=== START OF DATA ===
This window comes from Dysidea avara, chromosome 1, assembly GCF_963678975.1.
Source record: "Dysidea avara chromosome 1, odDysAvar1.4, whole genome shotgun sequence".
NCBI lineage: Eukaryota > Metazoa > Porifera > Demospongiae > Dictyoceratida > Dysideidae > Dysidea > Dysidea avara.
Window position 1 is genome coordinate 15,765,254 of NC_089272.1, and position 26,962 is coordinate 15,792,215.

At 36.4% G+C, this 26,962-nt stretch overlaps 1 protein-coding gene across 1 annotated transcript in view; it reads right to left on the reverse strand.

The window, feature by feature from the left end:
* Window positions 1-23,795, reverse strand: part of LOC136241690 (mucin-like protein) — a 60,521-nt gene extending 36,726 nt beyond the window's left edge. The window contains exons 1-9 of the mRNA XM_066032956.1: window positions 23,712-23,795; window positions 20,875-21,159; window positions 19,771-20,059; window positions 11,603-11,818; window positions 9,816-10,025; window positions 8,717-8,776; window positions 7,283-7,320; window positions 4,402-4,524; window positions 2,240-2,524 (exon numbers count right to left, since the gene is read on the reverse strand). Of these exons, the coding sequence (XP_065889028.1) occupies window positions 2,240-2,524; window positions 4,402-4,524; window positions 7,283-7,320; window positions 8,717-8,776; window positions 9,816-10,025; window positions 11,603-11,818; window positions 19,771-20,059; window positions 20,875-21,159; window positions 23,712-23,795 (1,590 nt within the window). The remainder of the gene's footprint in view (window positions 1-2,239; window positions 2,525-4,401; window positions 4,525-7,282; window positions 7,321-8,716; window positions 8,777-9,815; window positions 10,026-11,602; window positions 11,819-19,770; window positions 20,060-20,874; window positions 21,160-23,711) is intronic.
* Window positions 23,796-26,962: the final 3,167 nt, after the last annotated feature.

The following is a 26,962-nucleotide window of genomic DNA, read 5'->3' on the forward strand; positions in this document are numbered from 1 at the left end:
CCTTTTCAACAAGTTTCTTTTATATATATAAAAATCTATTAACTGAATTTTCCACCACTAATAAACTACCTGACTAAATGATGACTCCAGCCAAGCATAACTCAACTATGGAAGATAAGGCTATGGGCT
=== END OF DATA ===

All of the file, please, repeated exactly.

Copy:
This window comes from Dysidea avara, chromosome 1, assembly GCF_963678975.1.
Source record: "Dysidea avara chromosome 1, odDysAvar1.4, whole genome shotgun sequence".
NCBI lineage: Eukaryota > Metazoa > Porifera > Demospongiae > Dictyoceratida > Dysideidae > Dysidea > Dysidea avara.
Window position 1 is genome coordinate 15,765,254 of NC_089272.1, and position 26,962 is coordinate 15,792,215.

At 36.4% G+C, this 26,962-nt stretch overlaps 1 protein-coding gene across 1 annotated transcript in view; it reads right to left on the reverse strand.

The window, feature by feature from the left end:
* Window positions 1-23,795, reverse strand: part of LOC136241690 (mucin-like protein) — a 60,521-nt gene extending 36,726 nt beyond the window's left edge. The window contains exons 1-9 of the mRNA XM_066032956.1: window positions 23,712-23,795; window positions 20,875-21,159; window positions 19,771-20,059; window positions 11,603-11,818; window positions 9,816-10,025; window positions 8,717-8,776; window positions 7,283-7,320; window positions 4,402-4,524; window positions 2,240-2,524 (exon numbers count right to left, since the gene is read on the reverse strand). Of these exons, the coding sequence (XP_065889028.1) occupies window positions 2,240-2,524; window positions 4,402-4,524; window positions 7,283-7,320; window positions 8,717-8,776; window positions 9,816-10,025; window positions 11,603-11,818; window positions 19,771-20,059; window positions 20,875-21,159; window positions 23,712-23,795 (1,590 nt within the window). The remainder of the gene's footprint in view (window positions 1-2,239; window positions 2,525-4,401; window positions 4,525-7,282; window positions 7,321-8,716; window positions 8,777-9,815; window positions 10,026-11,602; window positions 11,819-19,770; window positions 20,060-20,874; window positions 21,160-23,711) is intronic.
* Window positions 23,796-26,962: the final 3,167 nt, after the last annotated feature.

The following is a 26,962-nucleotide window of genomic DNA, read 5'->3' on the forward strand; positions in this document are numbered from 1 at the left end:
CCTTTTCAACAAGTTTCTTTTATATATATAAAAATCTATTAACTGAATTTTCCACCACTAATAAACTACCTGACTAAATGATGACTCCAGCCAAGCATAACTCAACTATGGAAGATAAGGCTATGGGCT